Strike at desal plant first of many
E DII TO RII A L
Workers at the Limassol desalination plant went on strike this week, demanding a re-instatement of their wages that were trimmed in 2013, when water demand had been lower, due to better rainfall and the subsequent filling up of dams.
Now, the workers at the operator Limassol Water Co., say they are working at full capacity in order to meet demand because of lower rainfall in the past year and the dams nearing their lowest levels in years.
However, both sides seem to have violated the collective agreements, with the employers cutting back not only on wages, but also on contributions, while the union-led workers have blatantly broken the labour code by rejecting the mediation offer put forward by the Ministry of Labour.
Once again, this walkout raises the urgency of regulating strikes due to labour disputes at essential services, as water undoubtedly is a precious commodity that contributes not only to wellbeing, but its absence hampers the national health standards.
The Ministry mediators failed to convince the workers to accept the new offer, that included renegotiating a new 3-year agreement, as the union reps are probably digging their heels and preparing for more strikes.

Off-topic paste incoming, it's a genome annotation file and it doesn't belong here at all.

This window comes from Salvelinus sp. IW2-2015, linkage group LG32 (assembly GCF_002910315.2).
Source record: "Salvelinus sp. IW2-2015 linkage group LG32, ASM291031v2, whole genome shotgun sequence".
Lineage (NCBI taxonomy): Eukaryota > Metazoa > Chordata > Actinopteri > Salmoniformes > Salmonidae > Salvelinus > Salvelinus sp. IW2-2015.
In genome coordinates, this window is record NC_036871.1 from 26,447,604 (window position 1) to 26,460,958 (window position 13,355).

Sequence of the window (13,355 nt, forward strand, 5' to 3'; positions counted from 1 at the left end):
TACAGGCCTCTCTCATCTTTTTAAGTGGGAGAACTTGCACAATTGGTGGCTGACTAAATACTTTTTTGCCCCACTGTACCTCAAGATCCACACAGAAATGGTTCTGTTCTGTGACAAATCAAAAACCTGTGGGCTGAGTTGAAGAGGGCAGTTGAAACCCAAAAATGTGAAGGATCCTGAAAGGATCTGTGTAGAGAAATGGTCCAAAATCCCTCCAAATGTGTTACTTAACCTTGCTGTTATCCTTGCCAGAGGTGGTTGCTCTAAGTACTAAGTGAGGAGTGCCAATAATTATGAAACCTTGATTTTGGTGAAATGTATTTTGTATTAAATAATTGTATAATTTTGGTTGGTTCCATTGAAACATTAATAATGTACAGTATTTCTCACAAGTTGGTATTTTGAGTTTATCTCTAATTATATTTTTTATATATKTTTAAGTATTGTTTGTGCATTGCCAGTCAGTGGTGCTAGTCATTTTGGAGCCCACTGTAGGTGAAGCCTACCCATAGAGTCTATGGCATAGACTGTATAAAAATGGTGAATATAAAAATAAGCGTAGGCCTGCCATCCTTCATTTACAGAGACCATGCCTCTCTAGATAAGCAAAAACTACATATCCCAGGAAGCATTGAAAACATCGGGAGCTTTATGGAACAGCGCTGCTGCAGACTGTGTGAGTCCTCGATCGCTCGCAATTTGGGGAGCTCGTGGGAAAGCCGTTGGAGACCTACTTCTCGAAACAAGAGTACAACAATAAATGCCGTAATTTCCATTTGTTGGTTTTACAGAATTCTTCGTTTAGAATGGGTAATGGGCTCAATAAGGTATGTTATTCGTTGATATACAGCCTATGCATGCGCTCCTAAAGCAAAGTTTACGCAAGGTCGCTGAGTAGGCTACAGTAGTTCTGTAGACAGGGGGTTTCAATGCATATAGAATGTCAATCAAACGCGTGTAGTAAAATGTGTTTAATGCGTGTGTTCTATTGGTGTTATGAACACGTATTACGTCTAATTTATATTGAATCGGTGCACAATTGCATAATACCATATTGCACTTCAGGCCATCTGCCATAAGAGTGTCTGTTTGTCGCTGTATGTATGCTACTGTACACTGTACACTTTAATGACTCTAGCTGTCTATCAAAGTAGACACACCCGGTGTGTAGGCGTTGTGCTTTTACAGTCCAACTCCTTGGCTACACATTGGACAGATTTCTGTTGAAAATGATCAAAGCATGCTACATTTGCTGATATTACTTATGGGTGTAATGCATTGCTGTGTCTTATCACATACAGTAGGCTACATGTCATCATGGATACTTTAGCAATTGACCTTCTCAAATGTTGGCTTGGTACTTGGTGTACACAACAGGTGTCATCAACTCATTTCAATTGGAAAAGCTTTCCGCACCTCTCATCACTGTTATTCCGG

This is what happens when the state foolishly boasts that Cyprus has successfully exited the memorandum as part of the three-year bailout agreement with international lenders, prompting trade unions and vote-hungry political parties to call for the reinstatement of all wages to their pre-2013 levels. After all, let’s not forget that it was the reckless behaviour of politicians and past governments in dishing out generous pay hikes to civil servants that triggered similar increases in the private sector, all of which were unrelated to productivity levels.
The strike at the desalination plant, following threats of walk outs by teachers just days before schools opened, is the start of labour turmoil that will follow, as trade unions are adamant that national wages should increase and should be paid for by taxing high earners and businesses. Déjà vu perhaps?
The next few months will show whether the present administration, having backtracked on many declarations and promises, will also give in to union demands, as the December municipal elections, although politically meaningless, will be an indication of party strengths leading to the presidential polls in February 2018.